Respect The Shooter: Alex MacLean

06.20.2012

ART & DESIGN

For over 30 years, trained architect-turned photographer and pilot Alex MacLean has been shooting the American landscape by air. In his latest book Up on the Roof, MacLean directs his lens at the rarely seen “top floor” of New York City and reveals a hidden world of amazing complexity, diversity, and life. Alongside the city’s famous water towers are pools, sunbathers, tennis courts, art, restaurants, gardens, and solar panels. MacLean’s photographs leave little doubt about New York City’s “green” potential and the belief that improved outdoor spaces above lead to more livable cities below. Here, we chat with MacLean about his never-ending bird’s eye view.

Life+Times: You’re a trained architect – turned photographer and pilot – which makes sense given the nature of the book. When and why did your switch from architect to pilot take shape?
Alex MacLean
: Learning to fly was very much a part of my education, since I learned to fly while I was in graduate school studying to become an architect. After I got my pilots license, my interest shifted towards landscape architecture, urban design and regional planning. I also became interested in cultural and physical geography. My course of study followed in these directions, though I did finish my studies with a master degree in architecture. At the time, I had no idea that I would end up practicing aerial photography for a career. After getting my architecture degree, I traveled for a year through Central and South America and then worked briefly in a landscape architecture office. After that I decided to earn my living doing aerial photography, serving professionals working with the natural and built environments.

L+T: You’ve been documenting the American landscape for over 30 years. How and why did this become a subject that you find so inspiring?
AM
: Observing and traveling above the earth at low altitudes is forever interesting. Seeing the natural and built patterns and what they mean in terms of our relationships regarding our ways of live and our survival on this earth.

L+T: Your remarkable photographs capture the surreal beauty of the visual patterns formed by the intersection of natural and constructed environments. In Up on the Roof, you direct your lens at the rarely seen “top floor” of New York City. Was this an area that you always wanted to portray? Why did now seem like the best time to publish these images into a book?
AM
: The book is layered with many of my own personal interests. In 2008 I published a book called Over, the American Landscape at the Tipping Point, which was about climate change. It looks at many land use patterns in our country such as suburban sprawl that contributes to wasteful uses of energy and green house gas emissions. The book was very popular in Europe and was reprinted a number of times in the French and German editions. The American edition won praise, but drew a small audience. Up on the Roof is about climate change as well, but illustrates the positive potential of roofs in cities which are the greenest places to live on a per capita basis. Roofs represent roughly 30% of New York City’s outdoor footprint. These pictures celebrate the potential and variety of uses roofs have which many of us are unaware of, including myself before taking the pictures.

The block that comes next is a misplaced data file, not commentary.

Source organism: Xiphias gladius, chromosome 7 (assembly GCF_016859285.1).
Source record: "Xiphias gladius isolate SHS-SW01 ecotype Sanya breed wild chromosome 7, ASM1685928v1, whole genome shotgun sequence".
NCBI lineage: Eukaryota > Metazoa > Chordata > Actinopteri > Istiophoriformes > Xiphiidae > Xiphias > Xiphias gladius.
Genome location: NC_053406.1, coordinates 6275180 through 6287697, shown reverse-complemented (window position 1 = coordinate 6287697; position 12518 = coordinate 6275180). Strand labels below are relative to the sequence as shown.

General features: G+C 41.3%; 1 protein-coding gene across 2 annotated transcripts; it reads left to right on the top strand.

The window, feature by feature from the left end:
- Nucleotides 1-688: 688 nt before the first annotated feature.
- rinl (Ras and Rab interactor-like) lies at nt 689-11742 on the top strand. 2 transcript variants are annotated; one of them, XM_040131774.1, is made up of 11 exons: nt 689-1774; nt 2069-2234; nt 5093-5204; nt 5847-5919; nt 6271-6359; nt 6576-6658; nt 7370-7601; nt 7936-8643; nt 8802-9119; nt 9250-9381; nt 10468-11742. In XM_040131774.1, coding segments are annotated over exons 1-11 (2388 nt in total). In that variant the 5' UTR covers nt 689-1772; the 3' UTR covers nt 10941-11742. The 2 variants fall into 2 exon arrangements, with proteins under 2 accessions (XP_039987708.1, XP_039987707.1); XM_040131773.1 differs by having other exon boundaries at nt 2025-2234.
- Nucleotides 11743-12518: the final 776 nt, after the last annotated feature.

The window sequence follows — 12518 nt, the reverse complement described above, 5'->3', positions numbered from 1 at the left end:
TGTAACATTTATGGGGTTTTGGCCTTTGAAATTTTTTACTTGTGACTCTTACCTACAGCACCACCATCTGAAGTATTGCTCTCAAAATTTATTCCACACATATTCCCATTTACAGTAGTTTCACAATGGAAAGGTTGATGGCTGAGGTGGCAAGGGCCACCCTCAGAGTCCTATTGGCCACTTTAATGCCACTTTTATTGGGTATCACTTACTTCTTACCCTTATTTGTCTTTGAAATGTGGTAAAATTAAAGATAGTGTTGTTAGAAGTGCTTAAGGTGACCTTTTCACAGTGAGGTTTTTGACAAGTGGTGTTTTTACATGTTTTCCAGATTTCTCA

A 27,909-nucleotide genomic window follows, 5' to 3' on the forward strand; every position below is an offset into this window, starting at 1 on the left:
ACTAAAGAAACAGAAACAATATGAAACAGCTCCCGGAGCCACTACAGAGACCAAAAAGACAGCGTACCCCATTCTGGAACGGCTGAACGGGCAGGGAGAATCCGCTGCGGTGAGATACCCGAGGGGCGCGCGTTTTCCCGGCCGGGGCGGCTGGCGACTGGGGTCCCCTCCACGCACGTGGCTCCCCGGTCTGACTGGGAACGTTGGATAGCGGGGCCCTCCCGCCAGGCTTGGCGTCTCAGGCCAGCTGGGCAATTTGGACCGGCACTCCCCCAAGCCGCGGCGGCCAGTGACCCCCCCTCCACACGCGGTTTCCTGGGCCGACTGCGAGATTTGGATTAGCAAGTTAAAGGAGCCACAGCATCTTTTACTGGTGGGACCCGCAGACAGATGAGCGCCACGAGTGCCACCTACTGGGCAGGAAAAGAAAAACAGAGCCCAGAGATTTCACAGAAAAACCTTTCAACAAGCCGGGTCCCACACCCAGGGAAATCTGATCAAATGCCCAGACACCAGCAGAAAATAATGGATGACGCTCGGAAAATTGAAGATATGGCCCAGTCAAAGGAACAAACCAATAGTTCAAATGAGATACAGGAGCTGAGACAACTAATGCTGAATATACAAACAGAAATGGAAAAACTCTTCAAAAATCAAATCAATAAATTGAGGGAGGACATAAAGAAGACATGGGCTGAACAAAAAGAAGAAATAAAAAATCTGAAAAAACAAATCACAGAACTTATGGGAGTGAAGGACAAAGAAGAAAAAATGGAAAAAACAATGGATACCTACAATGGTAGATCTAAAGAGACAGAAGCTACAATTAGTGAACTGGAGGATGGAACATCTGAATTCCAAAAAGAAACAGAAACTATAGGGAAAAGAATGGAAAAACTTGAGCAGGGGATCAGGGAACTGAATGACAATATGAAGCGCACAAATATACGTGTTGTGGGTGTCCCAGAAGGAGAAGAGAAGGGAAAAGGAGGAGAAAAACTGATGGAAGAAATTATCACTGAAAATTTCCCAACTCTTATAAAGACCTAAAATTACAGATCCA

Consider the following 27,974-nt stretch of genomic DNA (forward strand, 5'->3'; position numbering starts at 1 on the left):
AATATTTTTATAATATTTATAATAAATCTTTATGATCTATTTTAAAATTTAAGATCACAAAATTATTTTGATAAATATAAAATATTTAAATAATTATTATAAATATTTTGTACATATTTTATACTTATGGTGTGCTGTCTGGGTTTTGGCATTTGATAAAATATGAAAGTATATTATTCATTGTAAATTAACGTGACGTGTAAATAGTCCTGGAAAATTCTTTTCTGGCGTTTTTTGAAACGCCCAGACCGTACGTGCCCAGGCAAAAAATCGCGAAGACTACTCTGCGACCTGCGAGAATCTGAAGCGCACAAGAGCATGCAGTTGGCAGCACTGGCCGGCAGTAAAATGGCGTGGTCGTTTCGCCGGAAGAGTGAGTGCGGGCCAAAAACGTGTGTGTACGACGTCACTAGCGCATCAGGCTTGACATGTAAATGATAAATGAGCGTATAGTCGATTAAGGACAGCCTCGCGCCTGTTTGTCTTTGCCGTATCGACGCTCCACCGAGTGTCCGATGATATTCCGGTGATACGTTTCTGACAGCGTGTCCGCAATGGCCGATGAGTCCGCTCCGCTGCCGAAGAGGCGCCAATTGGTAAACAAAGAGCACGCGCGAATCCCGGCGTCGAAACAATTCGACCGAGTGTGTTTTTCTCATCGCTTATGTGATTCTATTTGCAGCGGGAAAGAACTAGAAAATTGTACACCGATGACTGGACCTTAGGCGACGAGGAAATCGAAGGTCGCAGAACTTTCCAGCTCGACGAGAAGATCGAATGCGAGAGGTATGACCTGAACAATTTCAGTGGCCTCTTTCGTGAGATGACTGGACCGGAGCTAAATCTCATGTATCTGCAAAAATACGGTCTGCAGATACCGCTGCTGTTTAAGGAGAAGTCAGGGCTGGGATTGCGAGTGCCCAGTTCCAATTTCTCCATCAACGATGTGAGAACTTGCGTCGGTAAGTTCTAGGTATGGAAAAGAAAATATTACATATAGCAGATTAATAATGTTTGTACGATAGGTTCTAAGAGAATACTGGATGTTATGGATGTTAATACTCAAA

L+T: How many photographs did you shoot? How many were left on the cutting room floor?
AM
: The photography was done in 12 days in 21 separate flights in a helicopter and plane from 2010 and 2011. Most of the images in the book were taken in 2011. There are 184 images in the book drawn from approximately 3,300 images in total.

L+T: Is there a certain area in NYC that has the best architecture for these shots?
AM
: My favorite images are the ones you know instinctively are of New York and capture the city’s character.

L+T: What did you learn about New York City while working on this project? But most importantly, what did you learn about yourself as a photographer during this experience?
AM
: One interesting thing about aerial observation is that you can sense the direction an area is going – whether it is healthy or in decline and New York seems to be getting better and better with many interesting new projects and initiatives taking place throughout the city. You can see this positive energy and sense the positive vibe. Likewise for myself as a photographer, I know my art is driven with having a positive purpose when taking pictures.

L+T: What do you want people to take from Up On The Roof?
AM
: I would like a broad audience to enjoy the pictures and remember that there are more than four sides to a building and that the topside has many potential uses of social and environmental significance.

  • http://profile.yahoo.com/OZQBO6XNZOVDVURP3FH6OZKYXU Dy

    Intresting perspective…NYC does have grass…lol

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